Pet Food Dampen dry dog or cat food and place an inverted foil pie tin over it, propping up the tin enough on one side that the critters can get underneath. Check the tin every morning, removing and destroying the accumulated snails and slugs.
Handpicking Crush, kill, destroy. Although time consuming and sometimes messy, this is still an effective (and satisfying) method of control. Go out regularly after dark with a flashlight, and pick off and destroy any slugs and snails found on the plants. Do not use salt directly on the critters; although this does kill them, it may also get into your plants and growing environment, causing unwanted damage. Better to drop the pests into a container of saltwater solution.
As no one method is likely to be completely successful in eradicating slugs and snails, rotating or combining different controls may be the best defense against these pests. Vigilance and diligence are the best way to keep your orchids pest free.
Down Garden Services. Some Garden Creatures, Slugs. Northern Ireland. (http://www.dgsgardening .btinternet.co.uk/slug.htm)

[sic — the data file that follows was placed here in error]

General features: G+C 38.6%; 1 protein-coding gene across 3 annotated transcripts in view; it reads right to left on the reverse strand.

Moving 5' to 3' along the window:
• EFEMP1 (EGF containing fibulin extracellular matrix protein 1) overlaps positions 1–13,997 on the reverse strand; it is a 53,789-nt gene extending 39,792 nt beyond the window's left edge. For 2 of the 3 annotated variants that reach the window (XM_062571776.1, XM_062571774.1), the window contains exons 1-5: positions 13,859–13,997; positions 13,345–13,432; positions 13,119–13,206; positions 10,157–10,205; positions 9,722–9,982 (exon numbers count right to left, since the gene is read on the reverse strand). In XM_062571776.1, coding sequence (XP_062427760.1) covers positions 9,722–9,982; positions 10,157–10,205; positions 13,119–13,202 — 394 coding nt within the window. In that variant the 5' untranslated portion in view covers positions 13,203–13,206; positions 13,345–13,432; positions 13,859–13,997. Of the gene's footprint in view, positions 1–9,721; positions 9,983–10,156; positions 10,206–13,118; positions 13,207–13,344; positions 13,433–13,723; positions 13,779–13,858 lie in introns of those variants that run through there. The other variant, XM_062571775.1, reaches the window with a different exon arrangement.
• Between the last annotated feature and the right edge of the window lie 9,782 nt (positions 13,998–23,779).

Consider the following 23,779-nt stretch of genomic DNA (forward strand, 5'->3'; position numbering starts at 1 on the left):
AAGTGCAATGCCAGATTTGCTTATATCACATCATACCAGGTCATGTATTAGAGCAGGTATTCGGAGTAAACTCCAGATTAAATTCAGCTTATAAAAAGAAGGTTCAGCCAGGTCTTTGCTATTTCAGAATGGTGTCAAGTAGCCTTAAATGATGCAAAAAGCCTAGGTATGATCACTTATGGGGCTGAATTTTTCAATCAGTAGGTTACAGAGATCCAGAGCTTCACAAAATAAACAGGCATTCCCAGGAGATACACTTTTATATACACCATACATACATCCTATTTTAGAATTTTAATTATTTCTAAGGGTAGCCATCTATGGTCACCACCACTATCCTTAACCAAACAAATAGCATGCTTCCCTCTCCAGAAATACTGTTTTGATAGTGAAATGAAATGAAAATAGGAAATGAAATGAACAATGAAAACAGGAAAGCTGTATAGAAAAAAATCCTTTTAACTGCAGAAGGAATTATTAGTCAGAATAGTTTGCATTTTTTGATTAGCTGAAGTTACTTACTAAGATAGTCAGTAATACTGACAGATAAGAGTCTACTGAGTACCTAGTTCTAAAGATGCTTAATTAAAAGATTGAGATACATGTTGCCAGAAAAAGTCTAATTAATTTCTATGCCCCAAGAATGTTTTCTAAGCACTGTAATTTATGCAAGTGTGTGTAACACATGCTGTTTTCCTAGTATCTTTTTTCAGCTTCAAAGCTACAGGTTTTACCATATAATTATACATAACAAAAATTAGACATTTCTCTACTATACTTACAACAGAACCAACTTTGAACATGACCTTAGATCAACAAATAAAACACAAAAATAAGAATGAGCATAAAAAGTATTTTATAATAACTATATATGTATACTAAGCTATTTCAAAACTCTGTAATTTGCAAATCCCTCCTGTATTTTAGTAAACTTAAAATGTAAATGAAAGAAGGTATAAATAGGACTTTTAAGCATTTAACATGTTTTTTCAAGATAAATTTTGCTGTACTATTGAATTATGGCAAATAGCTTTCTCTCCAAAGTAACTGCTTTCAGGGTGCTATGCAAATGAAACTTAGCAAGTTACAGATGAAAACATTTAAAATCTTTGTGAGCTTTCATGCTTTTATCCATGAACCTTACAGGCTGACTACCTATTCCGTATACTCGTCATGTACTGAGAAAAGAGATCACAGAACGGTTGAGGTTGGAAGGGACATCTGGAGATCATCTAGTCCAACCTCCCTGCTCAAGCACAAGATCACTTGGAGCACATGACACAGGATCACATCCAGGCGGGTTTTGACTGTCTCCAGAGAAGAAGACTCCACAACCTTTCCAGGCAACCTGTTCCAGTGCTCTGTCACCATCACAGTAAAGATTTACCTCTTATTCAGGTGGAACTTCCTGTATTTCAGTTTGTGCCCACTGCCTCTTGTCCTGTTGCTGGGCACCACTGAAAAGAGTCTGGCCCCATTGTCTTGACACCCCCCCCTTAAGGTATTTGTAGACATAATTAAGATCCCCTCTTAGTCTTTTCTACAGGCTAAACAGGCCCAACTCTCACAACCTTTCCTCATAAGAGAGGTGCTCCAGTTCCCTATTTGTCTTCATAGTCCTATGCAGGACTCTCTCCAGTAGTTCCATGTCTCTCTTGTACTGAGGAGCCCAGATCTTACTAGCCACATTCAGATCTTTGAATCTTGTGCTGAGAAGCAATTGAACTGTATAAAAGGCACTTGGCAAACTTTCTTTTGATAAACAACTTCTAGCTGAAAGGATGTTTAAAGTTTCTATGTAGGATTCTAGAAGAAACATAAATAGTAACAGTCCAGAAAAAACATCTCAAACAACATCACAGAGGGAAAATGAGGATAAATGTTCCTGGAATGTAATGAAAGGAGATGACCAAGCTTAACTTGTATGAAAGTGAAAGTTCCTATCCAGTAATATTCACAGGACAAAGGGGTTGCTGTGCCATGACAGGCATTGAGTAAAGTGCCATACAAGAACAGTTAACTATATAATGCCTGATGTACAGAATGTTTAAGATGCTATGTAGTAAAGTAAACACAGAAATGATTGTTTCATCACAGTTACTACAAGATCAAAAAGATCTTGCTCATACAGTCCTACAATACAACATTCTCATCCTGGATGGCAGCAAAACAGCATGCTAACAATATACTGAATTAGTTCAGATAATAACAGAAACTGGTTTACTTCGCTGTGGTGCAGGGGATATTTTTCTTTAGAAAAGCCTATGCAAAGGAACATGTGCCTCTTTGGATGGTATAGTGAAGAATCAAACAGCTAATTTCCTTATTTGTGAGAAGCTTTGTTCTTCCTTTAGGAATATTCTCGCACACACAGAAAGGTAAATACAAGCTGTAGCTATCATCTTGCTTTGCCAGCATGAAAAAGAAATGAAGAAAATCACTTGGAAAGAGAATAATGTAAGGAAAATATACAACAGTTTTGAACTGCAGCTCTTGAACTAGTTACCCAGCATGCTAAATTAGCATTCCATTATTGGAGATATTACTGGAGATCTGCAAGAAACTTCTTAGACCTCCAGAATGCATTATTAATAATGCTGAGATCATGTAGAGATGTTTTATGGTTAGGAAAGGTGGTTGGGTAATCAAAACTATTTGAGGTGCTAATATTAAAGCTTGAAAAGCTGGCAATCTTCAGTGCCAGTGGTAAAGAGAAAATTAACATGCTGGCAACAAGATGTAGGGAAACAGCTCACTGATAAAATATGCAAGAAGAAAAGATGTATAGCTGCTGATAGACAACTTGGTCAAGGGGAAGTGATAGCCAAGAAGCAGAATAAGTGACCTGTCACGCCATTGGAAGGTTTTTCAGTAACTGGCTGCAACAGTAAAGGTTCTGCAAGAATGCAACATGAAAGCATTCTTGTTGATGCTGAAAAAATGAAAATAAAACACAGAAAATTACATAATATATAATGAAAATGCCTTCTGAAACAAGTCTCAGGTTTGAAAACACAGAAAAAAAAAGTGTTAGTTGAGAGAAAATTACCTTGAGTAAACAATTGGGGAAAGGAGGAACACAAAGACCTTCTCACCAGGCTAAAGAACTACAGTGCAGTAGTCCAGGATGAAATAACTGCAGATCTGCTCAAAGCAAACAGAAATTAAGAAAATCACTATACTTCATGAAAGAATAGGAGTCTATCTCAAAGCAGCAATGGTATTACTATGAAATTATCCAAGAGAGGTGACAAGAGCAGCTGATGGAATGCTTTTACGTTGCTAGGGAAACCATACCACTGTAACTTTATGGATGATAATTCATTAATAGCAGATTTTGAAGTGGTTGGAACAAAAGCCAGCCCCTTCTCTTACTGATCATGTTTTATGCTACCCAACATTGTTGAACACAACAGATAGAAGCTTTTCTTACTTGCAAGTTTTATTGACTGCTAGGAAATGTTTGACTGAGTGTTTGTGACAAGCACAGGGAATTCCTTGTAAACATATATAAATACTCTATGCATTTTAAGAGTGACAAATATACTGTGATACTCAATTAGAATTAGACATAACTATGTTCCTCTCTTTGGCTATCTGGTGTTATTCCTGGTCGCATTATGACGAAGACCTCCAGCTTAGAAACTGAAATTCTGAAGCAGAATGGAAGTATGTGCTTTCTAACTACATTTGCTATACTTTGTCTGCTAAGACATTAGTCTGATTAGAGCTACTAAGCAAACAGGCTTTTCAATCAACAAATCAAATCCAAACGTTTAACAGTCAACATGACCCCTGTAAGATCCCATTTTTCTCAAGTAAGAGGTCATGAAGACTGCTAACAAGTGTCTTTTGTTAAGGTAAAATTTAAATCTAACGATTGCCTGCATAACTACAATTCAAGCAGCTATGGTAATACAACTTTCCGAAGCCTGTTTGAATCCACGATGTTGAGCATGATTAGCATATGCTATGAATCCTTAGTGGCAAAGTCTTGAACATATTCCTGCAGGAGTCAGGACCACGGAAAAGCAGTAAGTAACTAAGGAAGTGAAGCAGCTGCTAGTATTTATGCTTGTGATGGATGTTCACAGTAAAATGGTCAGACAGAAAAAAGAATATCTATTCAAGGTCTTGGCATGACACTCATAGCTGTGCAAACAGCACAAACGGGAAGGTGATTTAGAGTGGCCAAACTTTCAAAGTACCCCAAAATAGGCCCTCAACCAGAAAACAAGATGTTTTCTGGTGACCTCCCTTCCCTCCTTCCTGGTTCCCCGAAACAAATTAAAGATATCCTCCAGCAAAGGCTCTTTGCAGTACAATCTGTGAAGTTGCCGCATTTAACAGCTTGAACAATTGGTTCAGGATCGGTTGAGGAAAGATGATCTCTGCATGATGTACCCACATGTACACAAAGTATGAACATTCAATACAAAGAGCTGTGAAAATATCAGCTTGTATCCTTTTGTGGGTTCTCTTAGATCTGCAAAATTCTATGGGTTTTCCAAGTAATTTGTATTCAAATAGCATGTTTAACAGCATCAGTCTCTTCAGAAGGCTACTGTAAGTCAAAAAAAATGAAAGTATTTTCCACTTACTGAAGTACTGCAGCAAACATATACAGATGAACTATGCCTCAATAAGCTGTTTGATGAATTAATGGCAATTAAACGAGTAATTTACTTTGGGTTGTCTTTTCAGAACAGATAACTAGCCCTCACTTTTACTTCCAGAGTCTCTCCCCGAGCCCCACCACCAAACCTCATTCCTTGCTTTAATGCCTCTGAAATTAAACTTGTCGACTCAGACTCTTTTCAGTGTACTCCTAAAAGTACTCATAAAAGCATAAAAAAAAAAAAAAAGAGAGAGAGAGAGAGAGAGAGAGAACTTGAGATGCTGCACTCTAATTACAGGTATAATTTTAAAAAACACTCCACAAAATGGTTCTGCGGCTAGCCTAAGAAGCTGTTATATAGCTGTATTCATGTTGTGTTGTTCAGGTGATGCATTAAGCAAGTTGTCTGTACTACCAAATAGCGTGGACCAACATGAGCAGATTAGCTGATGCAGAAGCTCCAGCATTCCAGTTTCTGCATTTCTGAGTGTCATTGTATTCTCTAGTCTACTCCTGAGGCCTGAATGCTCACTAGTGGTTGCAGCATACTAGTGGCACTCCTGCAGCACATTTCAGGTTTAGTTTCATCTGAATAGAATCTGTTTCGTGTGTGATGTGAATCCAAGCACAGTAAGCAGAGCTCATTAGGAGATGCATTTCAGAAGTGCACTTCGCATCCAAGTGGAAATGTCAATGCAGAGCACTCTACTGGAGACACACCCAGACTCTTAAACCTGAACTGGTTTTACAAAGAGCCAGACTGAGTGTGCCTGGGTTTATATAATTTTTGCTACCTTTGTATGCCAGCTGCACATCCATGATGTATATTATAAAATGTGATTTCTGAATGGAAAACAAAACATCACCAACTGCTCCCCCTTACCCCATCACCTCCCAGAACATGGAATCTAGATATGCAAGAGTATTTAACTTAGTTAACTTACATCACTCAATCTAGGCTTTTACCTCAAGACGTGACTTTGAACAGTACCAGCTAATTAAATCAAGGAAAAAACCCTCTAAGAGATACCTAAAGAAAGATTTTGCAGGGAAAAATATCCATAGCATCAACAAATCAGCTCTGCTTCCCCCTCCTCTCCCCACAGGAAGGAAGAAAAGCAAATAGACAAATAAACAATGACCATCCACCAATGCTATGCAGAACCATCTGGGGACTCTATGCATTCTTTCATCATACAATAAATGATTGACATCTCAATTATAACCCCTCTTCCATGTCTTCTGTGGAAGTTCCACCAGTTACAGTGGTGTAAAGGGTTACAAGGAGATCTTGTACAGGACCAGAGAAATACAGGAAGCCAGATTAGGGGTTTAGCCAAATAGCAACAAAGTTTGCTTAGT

Fortner, Linda. Slugs and Snails. Orchidlady.com, Linda's Orchid Page, Suite 101 Articles, November 1, 2001. (http://www.suite101.com/article.cfm/orchid_gardening/82592)
Hamom, Avas B., PhD. Orchid Pests. In Orchid Pests and Diseases. Florida: American Orchid Society, 1995, pp. 45-46.
Susan Jones was the editor of Awards Quarterly and assistant editor of Orchids. American Orchid Society, 16700 AOS Lane, Delray Beach, Florida 33446
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Reprinted from the APRIL 2002 issue of Orchids -- The Bulletin of the American Orchid Society. Copyright American Orchid Society -- www.aos.org